Literary Cafes – The Wellspring of Israeli Culture

Welcome to Culture Café. And why Café? Not blog or column or spread sheet? Well, we love cafes and this blog on Israeli Culture was conceived between a cappuccino and fruit shake at Efraim’s Coffee Shop which is appropriately located next door to the Adraba Book Store, a font of wisdom, well beyond its years in Jerusalem’s Rehavia neighborhood.

Much Hebrew literature and culture has been identified with cafes, where not only coffee, but cognac and wine flowed freely.  Abraham’s tent in the desert might even be seen as our first café with Abraham scurrying around to make food fit for angels.

Closer to our own times of Zionist return, cafes provided the stage for lively, and sometimes even acrimonious discussions on literature and literary figures.  In the thirties, and forties, Tel Aviv coffee shops were at the center of  the Yishuv’s cultural life. Abraham Shlonsky,  Nathan Alterman, the longtime arbiters of Hebrew poetry, voiced their dissent from the national poet, Haim Nachman Bialik from the barricades of Cafe Sheleg Levanon, the first center of Tel Aviv bohemia in the arts. Alterman dedicated a poem to the café, which declared, “ The city sings in chorus/. But you alone are its solo.”

Leah Goldberg, often the only woman sitting around the table with the male poets, wrote extensively about café life as a refuge for the immigrant intellectuals.. She invoked the erotic atmosphere it engendered.

Casit Café on Dizengoff, became the most famous of all the Tel Aviv cafes. Here young writers and attractive women would pay allegiance to the older masters. They’d wait every Thursday night for Nathan Alterman to bring the Davar newspaper hot off the press with his “Tor Ha’shvi’i,” “The Seventh Column,” poem that set the public debate for that week.

The iconoclastic Yonatan Ratosh, sat at Bitan Cafe on Dizengoff. And when the next wave of young writers, including Natan Zach and David Avidan rebelled against the Shlonsky-Alterman school, they set up house at the Krau café.

Jerusalem cafes have also inspired writers and intellectuals, providing forums for the latest intellectual currents. The Hungarian immigrants met at Taamon on King George St., while Café Rehavia on Ramban St. and Café Hermon on Keren Kayemet in Rehavia were haunts for the German-Jewish scholars and thinkers.. Café Atara on Ben Yehuda St. bustled with journalists, writers, and artists..

In recent years, Tmol Shilshom, a coffee shop-book store behind Yoel Solomon Nachlat Shiva has become one of Jerusalem’s landmark cafés. With its antique furnishings, shelves of used and new books and intimate corners to read, it is a favorite for many writers, readers, and restaurant-goers, seeking a quiet old world atmosphere.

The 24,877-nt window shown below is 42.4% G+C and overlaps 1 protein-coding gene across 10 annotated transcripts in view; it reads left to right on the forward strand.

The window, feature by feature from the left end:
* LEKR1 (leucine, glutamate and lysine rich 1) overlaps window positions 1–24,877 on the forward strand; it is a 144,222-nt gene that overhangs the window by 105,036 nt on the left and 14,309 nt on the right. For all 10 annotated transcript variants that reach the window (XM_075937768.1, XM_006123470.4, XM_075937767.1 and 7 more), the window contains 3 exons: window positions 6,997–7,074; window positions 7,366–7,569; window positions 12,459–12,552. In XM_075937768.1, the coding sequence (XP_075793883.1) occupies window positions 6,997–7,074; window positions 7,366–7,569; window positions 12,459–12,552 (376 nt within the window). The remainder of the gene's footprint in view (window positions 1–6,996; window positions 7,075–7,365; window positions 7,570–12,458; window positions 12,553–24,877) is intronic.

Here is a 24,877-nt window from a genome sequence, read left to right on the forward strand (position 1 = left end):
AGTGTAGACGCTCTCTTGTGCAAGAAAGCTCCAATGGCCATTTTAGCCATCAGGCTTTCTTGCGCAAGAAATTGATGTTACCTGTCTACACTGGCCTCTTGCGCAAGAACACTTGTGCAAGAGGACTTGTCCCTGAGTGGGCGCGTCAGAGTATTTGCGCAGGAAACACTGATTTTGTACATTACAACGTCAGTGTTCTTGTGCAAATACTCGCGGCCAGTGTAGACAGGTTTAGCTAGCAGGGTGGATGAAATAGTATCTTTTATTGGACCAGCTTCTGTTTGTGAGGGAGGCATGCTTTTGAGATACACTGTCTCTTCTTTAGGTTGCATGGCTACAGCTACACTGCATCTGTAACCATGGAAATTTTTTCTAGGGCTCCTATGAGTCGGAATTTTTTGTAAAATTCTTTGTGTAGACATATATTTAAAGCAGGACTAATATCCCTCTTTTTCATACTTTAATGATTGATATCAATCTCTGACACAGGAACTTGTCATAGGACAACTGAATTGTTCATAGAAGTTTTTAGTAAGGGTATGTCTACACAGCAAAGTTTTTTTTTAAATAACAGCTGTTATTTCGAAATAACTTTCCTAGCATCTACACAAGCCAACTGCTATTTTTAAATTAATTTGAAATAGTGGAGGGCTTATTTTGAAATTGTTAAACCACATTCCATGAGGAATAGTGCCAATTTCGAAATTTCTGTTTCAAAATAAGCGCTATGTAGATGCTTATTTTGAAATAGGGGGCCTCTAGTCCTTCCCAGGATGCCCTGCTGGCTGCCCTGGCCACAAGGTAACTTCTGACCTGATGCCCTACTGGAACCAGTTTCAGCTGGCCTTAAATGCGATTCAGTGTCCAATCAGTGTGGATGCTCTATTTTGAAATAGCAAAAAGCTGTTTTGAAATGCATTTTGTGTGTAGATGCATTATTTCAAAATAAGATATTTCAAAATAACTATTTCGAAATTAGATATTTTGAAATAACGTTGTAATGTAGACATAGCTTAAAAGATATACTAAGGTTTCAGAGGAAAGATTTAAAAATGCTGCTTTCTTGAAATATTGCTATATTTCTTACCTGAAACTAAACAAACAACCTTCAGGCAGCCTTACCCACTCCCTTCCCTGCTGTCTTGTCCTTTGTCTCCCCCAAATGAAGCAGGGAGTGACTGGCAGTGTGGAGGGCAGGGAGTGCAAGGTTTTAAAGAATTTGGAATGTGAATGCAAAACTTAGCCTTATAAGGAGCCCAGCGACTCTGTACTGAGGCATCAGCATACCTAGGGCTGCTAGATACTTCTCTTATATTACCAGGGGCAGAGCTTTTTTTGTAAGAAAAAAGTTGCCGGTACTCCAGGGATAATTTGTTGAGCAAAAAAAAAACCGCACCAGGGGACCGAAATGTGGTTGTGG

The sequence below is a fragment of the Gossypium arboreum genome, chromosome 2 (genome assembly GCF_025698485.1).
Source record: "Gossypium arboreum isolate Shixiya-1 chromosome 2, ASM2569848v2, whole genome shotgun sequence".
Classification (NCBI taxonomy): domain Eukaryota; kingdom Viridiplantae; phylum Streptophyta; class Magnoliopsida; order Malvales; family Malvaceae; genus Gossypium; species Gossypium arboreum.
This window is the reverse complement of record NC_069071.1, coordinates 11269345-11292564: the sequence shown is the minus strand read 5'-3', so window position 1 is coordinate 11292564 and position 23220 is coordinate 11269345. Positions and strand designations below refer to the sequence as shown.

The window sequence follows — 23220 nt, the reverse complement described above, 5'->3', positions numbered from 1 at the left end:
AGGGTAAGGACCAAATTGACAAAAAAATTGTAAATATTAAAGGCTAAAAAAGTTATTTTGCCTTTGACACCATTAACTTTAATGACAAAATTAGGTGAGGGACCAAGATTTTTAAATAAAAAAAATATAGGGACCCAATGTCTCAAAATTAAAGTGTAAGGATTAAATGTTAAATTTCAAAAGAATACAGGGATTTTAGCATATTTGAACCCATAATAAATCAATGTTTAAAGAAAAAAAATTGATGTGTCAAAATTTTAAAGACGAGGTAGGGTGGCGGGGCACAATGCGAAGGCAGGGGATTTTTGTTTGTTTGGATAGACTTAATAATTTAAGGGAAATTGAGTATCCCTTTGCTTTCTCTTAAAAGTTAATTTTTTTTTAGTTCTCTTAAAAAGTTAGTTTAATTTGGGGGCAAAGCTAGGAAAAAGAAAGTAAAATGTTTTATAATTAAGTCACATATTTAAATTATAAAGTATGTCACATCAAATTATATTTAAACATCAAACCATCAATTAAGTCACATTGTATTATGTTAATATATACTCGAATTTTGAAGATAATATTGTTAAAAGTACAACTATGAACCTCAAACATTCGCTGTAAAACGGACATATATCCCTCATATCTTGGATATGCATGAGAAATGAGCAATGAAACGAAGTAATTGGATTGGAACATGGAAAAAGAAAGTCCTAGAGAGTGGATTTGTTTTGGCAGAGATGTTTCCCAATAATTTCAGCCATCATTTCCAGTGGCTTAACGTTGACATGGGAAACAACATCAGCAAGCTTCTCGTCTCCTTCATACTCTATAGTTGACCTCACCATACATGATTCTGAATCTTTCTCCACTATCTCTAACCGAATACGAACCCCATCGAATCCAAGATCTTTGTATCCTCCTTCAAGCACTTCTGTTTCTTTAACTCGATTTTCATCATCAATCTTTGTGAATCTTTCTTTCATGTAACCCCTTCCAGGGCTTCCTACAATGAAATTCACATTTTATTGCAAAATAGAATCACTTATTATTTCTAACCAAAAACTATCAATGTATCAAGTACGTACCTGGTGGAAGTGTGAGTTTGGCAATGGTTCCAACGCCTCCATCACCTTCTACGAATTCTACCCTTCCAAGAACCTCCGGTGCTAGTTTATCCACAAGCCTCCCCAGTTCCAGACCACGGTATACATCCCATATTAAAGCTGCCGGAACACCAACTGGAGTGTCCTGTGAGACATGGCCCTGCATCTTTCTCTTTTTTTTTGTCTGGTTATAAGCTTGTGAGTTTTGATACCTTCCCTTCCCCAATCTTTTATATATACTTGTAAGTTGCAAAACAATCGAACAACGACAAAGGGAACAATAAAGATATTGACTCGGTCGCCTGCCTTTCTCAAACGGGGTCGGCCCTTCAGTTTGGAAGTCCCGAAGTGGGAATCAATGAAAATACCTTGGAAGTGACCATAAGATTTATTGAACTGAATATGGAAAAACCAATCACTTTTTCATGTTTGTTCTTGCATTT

Almost twenty five years ago, David Ehrlich, writer–owner with partner Dan Goldberg, created the café in Nachlat Shiva, one of the first neighborhoods built outside the walls of the Old City at the end of the last century. He wanted to capture the Jerusalem atmosphere he loves so much. The name of  the café, “Tmol Shilshon,” is taken from S.Y. Agnon’s book ,which is translated “Those Were the Days,” a novel about a second-aliya pioneer who ends up in  Jerusalem.

The gentle, genial Ehrlich, is himself a writer,. His literary sensibility has given Tmol Shilshom its character.  “I saw the combination as natural,” says Ehrlich. “Between coffee and books you have everything. What else do you need?” he smiles. “Some writers need a woods, some the sea, but it’s difficult to get there, so the next best thing is a cafe, a quiet place between home and work,” says Ehrlich.

Writer-mathematician Aner Shalev once expanded upon this. He pointed out that Israeli cafes were inspired by their European counterparts, the formal Viennese coffee shops with their fine pastry, and French cafes where intellectuals like Jean-Paul Sartre and Simon du Beauvoir held court in a St.Germain des Paris café on the Left Bank.

“Cafes allow the writer to be very much alone, and at the same time, feel he’s part of something,-an outsider looking at people anonymously, and an insider enjoying an intimate setting.”

Today, computers lined up next to the coffee cups, a whole new generation of creators are forging today’s café culture, often busiess and technology-oriented.

We pray they do not banish the poets from the Forum.

About the Author
Rochelle Furstenberg is a journalist and literary critic who has written extensively on literary and cultural topics.
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